If you’re trying to lose weight walking, a few small but high-impact food tweaks can make a huge impact in reducing calories and eating healthier. Calories are everywhere these days – we start our mornings with a large latte, grab some fast food for lunch, snack on chips in the afternoon, and then order takeout for dinner. Eating healthier may seem a daunting challenge, but starting by cutting out empty calories and making small behavioral chances can actually make a big difference in your overall calorie intake.
These 9 eating tweaks and food swaps will get you started eating healthier and reducing your calorie intake. You can start making these small changes right away, and we think you’ll notice the difference!
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Swap Sugary Drinks
Juice, soda and sports drinks are a huge source of empty calories – basically sugar and water with little in the way of useful nutrition. Liquid calories are easy to consume very quickly, and since drinks don’t fill you up you’ll still be tempted to eat more instead. It’s not just sugary drinks that can be problematic, as it’s easy to go overboard when adding sweetener and milk or cream to our morning coffee or tea.
Swapping out soda and high calorie drinks with water can be a huge first step towards weight loss. Water doesn’t have to be boring! Lightly flavored or plain seltzer can add a splash of fizz, making it easier to give up soda, and infusing plain water with fruit flavors like lemon, lime, strawberry, or cucumber will add flavor without adding calories. Look for other low or no-calorie drink options, like unsweetened tea or black coffee. If you do need to sweeten those drinks, add just a splash of creamer or a little sugar. If you gradually reduce your sweeteners, getting used to unsweetened drinks will save you a lot of calories in the long run.
Think of the last time you ate too much and your stomach hurt. Chances are that you ate very quickly because you were so excited about the food options available. It takes time for our stomach to send signals to our brains to let us know that we’re full. Eating more slowly means that you’re less likely to blow past fullness signals, which means you often simply not want to eat more.
Be mindful of how quickly you’re eating the food in front of you, and try hard to slow down, chew thoroughly, and savor what you’re tasting. Pay attention to when your body is telling you that you’re filling up, and stop before you feel completely full. Drink plenty of water with your meals, as water can help you feel more full as well as creating natural breaks in eating.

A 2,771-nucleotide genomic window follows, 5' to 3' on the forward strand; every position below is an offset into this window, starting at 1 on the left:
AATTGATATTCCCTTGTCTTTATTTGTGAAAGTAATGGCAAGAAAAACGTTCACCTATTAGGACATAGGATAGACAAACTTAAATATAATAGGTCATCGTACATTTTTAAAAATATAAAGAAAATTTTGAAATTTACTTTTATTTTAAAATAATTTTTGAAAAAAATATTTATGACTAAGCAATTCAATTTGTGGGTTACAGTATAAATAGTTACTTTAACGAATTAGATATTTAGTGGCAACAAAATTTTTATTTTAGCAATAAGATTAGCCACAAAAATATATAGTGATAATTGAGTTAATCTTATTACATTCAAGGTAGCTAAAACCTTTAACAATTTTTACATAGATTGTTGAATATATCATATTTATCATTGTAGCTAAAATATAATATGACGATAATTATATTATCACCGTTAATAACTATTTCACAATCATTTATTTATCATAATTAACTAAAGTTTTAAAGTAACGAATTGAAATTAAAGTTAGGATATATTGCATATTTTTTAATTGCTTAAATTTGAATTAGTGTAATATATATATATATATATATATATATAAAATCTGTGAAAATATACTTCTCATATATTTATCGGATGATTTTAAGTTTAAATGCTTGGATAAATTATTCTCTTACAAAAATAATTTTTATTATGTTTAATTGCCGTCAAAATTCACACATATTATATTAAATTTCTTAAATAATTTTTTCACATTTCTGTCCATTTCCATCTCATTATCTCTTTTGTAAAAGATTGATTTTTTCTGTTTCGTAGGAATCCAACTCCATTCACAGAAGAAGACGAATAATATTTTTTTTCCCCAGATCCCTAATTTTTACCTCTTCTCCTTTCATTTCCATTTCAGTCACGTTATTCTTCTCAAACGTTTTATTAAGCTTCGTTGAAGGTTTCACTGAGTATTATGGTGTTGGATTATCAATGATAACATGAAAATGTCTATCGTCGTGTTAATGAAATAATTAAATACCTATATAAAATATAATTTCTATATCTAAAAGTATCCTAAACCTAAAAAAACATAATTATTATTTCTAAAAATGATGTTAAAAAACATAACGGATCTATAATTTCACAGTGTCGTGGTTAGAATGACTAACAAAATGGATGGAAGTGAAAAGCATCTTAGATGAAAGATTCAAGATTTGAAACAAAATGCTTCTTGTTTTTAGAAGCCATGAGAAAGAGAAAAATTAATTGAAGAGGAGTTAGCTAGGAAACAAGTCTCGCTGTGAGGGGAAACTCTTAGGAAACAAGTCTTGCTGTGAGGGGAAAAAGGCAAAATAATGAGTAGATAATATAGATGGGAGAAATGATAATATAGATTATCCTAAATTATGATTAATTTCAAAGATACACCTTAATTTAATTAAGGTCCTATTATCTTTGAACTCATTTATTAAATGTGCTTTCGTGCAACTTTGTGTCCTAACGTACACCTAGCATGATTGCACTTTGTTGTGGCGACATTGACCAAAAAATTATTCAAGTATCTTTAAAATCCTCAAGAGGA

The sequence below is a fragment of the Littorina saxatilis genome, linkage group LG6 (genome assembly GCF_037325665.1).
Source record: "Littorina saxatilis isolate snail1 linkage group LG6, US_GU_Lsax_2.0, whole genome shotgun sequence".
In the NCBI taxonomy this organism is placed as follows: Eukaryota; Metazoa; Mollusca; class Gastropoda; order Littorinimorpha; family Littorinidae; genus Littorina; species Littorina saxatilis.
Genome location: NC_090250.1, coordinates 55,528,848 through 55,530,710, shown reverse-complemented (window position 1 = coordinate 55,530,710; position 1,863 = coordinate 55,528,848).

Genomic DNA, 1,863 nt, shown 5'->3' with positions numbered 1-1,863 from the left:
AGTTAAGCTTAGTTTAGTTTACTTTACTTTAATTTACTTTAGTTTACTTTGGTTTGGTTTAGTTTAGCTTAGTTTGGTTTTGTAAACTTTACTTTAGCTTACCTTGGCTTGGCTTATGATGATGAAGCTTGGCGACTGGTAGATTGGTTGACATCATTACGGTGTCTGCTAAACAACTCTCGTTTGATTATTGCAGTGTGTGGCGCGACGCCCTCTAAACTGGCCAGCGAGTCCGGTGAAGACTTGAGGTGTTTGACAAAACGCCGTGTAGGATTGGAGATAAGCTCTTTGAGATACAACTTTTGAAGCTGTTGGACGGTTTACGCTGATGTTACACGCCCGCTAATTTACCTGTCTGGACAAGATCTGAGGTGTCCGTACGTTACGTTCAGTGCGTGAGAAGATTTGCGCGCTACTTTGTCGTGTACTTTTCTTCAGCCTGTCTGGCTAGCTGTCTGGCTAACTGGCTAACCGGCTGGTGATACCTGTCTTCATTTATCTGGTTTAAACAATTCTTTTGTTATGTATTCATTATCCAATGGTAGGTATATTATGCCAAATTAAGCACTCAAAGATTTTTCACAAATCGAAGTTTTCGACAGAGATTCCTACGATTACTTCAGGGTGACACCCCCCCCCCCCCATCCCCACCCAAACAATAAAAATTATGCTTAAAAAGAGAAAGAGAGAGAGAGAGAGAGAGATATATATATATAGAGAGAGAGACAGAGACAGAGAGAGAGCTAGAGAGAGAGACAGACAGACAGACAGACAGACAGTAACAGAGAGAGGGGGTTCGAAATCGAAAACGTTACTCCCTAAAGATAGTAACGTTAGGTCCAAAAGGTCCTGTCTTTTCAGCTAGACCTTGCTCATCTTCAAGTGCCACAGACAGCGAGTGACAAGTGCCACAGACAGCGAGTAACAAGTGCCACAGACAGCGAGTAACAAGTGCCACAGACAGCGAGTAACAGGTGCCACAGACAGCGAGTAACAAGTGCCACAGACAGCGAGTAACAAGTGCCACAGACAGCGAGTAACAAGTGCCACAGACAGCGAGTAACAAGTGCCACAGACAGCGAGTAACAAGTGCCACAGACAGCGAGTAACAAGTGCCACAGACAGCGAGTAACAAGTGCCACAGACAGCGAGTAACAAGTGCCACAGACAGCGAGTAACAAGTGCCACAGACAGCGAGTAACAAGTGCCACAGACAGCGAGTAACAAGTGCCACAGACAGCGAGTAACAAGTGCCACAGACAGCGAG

Avoid Deep Fried Foods
Ordering a side of fries to go with a sandwich adds more calories than you think. Oils are some of the most nutritionally dense food items that you can find, and deep frying infuses even “healthy” items with tons of oil and calories. Even a small portion of fries can end up being an extra 200 or 300 calories due to the high-calorie oil. Deep fried foods often have little in the way of fiber, and you can eat a lot before you start to feel full.
Try to avoid deep fried foods when possible and instead swap them out for baked or lightly oiled dishes. When eating out, try to focus on your main dishes and pass on deep fried appetizers and side items. They’ll only take away from your focus on your favorite dish, while adding lots of calories in the process. If you miss crispy side dishes, try making your own oven fries with white potatoes or sweet potatoes. They still have that delicious texture you crave but aren’t fried in oil. Even better, add low-calorie raw veggies to make an even healthier side.
Limit Snack Portions
How many times have you sat down with a bag of popcorn, chips, cookies, or pretzels and ended up eating the whole bag? When you don’t portion out your snacks, you’ll inevitably eat too much. Snacks like chips are often sold in huge bags, but the calorie counts on the label are misleading because they only capture one “serving” when the entire bag can be 10 servings or more!